WASHINGTON — Five centuries ago, a maker of woodblock-print maps who lived in a small French cathedral town chiseled out the letter "A" in an area of the map that's now Argentina.
"M" was his next letter, followed by E-R-I-C-A.
Martin Waldseemuller, the cartographer, thought he was naming a continent-sized island in the western Atlantic "after the ship's captain who discovered it," Amerigo Vespucci.
His misconception — on a 1507 map whose sole surviving copy cost the Library of Congress $10 million and is now on display there — is why America's birth certificate bears the wrong name.
Waldseemuller tried to erase his error in a 1513 atlas that called the region "Terra Incognita," "Unknown Land," and on a map published three years later that called it "Terra Nova," or "New World." But it was too late, Library of Congress map curator John Hessler said.
By then, Waldseemuller's original 8- by 4-foot world map probably wallpapered the studies of scores of scholars and royals, Hessler said. A book that Waldseemuller sold with the map, titled "Introduction to Cosmography," circulated even more widely.
In the book, Waldseemuller wrote: "Because it is well known that Europe and Asia were named after women, I can see no reason why anyone would have a good reason to object to calling this (new) part Amerige, the land of Amerigo, or America."
Asia was named after the wife of Prometheus, the god who gave fire to humans; Europe, after Europa, a mythical Phoenician noblewoman courted by Zeus.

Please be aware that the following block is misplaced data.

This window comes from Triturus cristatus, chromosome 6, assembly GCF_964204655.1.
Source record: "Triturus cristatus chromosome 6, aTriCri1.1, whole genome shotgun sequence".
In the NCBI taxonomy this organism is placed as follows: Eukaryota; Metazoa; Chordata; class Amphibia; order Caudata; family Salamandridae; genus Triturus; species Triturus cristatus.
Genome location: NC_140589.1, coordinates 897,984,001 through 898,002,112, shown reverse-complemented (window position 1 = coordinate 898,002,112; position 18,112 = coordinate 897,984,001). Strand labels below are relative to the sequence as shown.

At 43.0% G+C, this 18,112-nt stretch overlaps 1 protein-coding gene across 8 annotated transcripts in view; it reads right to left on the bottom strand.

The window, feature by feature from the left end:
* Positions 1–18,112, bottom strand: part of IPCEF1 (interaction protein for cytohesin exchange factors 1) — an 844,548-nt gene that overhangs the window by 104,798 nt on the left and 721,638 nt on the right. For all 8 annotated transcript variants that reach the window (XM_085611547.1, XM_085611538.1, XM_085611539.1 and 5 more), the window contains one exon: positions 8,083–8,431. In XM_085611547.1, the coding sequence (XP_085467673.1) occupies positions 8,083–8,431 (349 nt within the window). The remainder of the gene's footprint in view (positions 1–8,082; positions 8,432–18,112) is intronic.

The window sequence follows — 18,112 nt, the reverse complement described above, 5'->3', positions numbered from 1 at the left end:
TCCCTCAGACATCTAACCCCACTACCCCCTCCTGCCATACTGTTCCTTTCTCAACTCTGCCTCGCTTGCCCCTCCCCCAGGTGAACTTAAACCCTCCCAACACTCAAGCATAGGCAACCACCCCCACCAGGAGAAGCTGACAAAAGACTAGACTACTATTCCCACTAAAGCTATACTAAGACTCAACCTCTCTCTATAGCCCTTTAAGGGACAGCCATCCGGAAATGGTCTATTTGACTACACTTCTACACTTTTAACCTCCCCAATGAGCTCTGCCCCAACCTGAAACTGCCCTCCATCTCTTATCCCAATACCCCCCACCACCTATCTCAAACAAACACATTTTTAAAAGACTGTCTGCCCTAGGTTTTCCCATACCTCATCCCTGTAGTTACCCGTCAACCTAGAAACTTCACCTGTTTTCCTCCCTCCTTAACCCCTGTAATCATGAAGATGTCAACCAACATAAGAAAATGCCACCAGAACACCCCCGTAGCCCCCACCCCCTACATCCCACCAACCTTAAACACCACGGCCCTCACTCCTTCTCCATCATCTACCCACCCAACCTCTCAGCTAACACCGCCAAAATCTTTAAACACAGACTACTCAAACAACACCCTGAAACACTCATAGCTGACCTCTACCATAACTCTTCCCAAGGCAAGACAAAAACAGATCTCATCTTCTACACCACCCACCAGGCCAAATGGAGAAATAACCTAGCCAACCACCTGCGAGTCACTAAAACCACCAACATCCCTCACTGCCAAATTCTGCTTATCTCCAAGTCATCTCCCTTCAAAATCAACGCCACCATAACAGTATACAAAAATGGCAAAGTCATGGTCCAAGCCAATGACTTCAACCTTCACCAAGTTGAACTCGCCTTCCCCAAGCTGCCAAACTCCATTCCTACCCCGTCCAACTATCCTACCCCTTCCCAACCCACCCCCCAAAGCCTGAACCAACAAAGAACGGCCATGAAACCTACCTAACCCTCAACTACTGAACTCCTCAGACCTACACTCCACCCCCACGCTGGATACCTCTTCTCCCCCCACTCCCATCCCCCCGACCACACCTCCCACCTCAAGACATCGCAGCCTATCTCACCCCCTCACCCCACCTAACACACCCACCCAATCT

Crediting Vespucci over Christopher Columbus wasn't unusual at the time, Hessler said, because Vespucci was getting more publicity.
Columbus' journals remained obscure, he said, while published accounts of Vespucci's four purported voyages from 1497 to 1504 appeared in 1505 and 1507.
"There's a saying among historians," Hessler said, "that Columbus discovered America and Vespucci sold it."
Hessler theorized that the patron who sponsored Waldseemuller's cartography at Saint-Die, France, 40 miles southwest of Strasbourg, may have had ties to Vespucci's backers in Portugal and perhaps Florence.
Historians considered the 1507 map extinct until Jesuit researcher Josef Fisher discovered a mint-condition copy in 1901 while working in the castle library of Prince Waldburg-Wolfegg in Baden-Wurttemberg, Germany.
The current prince sold it to the Library of Congress in 2003.
Today, the map is the centerpiece of its "Exploring the Early Americas" exhibition on the second floor of the library's Thomas Jefferson building.
Shuttered windows and dim LED bulbs protect the map from light. A thick glass case filled with argon gas — just like the cases that hold the original Constitution and Declaration of Independence, but bigger — protects the map from everything else.
It's the world's most valuable map by far, said William Reese, the owner of William Reese Co. of New Haven, Conn., a leading dealer of antiquarian maps.
"It's absolutely stunning in its scale," Reese said, and, by dint of its rarity, "a legendary thing for map collectors."
Nonetheless, Washington's street jugglers draw bigger crowds than the Waldseemuller map does, slumbering through its 500th year in a dim corridor of the nation's library.
For visitors: The Jefferson Building is open from 10 a.m. to 5 p.m. Monday-Saturday. Admission is free.
ON THE WEB
More on the history of the 1507 map.